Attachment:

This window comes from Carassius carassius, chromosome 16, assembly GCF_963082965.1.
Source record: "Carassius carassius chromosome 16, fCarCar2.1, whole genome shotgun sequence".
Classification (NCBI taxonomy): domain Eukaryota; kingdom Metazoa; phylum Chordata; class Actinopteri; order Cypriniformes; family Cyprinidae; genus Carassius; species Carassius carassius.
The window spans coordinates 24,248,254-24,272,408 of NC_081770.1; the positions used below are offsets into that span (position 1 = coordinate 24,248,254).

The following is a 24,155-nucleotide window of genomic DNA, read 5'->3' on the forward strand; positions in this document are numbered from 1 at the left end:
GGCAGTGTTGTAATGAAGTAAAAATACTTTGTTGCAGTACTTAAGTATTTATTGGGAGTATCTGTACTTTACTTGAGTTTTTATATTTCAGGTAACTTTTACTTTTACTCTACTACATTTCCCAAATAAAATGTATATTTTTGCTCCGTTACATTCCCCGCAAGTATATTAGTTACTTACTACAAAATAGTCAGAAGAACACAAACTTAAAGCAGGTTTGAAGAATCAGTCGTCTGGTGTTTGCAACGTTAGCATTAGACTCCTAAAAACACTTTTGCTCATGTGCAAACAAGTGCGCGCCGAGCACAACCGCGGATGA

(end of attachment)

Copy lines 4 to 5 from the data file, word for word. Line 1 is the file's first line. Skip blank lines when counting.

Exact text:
The window spans coordinates 24,248,254-24,272,408 of NC_081770.1; the positions used below are offsets into that span (position 1 = coordinate 24,248,254).

The following is a 24,155-nucleotide window of genomic DNA, read 5'->3' on the forward strand; positions in this document are numbered from 1 at the left end: